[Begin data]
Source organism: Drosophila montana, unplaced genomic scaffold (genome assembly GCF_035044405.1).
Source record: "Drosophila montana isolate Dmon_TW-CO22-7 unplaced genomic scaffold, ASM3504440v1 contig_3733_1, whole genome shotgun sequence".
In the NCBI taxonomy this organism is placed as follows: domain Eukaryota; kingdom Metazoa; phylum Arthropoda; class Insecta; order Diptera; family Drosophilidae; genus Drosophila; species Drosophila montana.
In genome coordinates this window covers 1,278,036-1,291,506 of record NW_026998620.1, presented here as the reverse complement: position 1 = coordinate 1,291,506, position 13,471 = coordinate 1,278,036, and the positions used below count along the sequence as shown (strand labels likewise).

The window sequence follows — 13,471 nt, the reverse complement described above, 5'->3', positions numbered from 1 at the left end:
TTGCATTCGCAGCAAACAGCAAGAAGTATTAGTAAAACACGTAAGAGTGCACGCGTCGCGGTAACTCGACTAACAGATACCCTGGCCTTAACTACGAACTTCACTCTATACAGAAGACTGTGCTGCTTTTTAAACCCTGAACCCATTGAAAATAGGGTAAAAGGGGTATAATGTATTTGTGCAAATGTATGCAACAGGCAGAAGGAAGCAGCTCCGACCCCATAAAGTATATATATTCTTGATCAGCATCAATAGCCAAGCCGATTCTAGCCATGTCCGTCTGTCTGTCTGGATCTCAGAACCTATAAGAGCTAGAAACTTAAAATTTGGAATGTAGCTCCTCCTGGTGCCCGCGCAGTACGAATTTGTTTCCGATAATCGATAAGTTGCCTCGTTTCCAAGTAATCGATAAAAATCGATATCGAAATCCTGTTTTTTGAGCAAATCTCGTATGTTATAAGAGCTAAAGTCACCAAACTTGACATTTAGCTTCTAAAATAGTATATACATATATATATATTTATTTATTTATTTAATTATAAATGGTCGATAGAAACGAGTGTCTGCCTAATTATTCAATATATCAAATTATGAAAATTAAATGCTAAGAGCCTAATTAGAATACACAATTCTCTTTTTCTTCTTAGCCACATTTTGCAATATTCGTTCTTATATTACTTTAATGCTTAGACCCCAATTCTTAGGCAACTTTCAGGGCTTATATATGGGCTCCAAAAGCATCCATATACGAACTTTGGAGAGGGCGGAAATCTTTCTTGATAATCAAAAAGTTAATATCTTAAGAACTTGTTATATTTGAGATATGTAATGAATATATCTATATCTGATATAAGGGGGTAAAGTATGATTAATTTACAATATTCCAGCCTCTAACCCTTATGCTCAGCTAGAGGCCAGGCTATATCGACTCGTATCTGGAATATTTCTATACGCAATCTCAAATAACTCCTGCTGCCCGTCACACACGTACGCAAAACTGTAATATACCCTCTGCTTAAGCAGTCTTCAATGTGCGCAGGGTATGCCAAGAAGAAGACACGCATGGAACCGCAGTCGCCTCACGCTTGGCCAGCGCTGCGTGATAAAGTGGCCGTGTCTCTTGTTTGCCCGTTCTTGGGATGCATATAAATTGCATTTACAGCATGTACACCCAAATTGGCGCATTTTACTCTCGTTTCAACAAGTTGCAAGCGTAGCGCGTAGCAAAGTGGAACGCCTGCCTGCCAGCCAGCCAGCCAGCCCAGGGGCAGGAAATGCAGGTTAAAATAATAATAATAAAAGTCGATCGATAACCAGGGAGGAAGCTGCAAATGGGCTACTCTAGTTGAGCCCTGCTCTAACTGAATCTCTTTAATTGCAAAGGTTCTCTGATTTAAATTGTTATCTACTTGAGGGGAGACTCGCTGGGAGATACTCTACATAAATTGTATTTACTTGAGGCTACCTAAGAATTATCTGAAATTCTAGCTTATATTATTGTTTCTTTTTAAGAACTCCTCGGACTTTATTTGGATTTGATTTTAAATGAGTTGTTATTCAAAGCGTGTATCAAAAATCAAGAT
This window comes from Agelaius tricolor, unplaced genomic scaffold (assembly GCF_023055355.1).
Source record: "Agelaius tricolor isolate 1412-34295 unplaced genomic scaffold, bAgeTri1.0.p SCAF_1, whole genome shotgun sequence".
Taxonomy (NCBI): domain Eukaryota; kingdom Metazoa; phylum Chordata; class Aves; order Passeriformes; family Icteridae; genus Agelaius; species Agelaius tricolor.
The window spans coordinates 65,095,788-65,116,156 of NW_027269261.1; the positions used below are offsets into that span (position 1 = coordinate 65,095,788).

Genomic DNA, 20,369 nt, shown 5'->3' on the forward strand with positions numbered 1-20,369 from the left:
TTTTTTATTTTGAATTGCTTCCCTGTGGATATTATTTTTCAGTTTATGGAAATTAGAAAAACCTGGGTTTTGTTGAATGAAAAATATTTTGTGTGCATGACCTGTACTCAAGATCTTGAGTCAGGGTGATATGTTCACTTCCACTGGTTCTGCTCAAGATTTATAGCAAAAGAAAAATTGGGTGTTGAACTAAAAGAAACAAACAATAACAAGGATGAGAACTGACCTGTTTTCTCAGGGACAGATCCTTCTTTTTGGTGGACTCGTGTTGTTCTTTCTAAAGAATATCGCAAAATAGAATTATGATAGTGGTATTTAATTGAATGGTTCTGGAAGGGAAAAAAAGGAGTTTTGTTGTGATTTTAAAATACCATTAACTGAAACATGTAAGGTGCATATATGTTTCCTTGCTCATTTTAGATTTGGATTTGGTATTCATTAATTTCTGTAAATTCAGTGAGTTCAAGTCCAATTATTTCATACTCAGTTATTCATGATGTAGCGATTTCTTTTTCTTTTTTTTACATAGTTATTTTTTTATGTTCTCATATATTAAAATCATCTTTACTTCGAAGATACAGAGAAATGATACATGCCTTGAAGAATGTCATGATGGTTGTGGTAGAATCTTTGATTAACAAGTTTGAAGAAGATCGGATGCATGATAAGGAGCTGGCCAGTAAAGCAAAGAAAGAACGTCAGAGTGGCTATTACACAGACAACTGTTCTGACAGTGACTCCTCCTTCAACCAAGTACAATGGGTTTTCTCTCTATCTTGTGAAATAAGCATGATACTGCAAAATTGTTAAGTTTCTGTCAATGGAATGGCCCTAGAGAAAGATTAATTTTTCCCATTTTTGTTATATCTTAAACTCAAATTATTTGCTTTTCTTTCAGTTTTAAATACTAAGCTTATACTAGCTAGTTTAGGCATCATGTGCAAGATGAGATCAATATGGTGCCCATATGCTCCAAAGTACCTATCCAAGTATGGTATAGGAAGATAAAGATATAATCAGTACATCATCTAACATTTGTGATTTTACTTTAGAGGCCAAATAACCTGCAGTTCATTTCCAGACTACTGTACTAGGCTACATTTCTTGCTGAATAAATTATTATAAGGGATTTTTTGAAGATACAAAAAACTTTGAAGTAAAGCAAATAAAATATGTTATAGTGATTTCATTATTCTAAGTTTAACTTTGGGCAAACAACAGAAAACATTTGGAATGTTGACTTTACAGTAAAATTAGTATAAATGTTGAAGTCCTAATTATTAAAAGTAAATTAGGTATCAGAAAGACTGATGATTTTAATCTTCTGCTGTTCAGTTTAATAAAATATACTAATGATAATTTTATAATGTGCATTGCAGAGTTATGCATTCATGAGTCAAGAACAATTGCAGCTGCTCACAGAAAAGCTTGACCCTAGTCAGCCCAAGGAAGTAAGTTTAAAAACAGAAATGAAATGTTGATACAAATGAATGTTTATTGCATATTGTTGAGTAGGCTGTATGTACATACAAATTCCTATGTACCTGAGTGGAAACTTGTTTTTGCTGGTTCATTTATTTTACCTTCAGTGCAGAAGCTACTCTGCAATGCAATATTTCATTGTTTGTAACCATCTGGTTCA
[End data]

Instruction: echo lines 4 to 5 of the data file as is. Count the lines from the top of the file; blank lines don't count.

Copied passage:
In genome coordinates this window covers 1,278,036-1,291,506 of record NW_026998620.1, presented here as the reverse complement: position 1 = coordinate 1,291,506, position 13,471 = coordinate 1,278,036, and the positions used below count along the sequence as shown (strand labels likewise).

The window sequence follows — 13,471 nt, the reverse complement described above, 5'->3', positions numbered from 1 at the left end: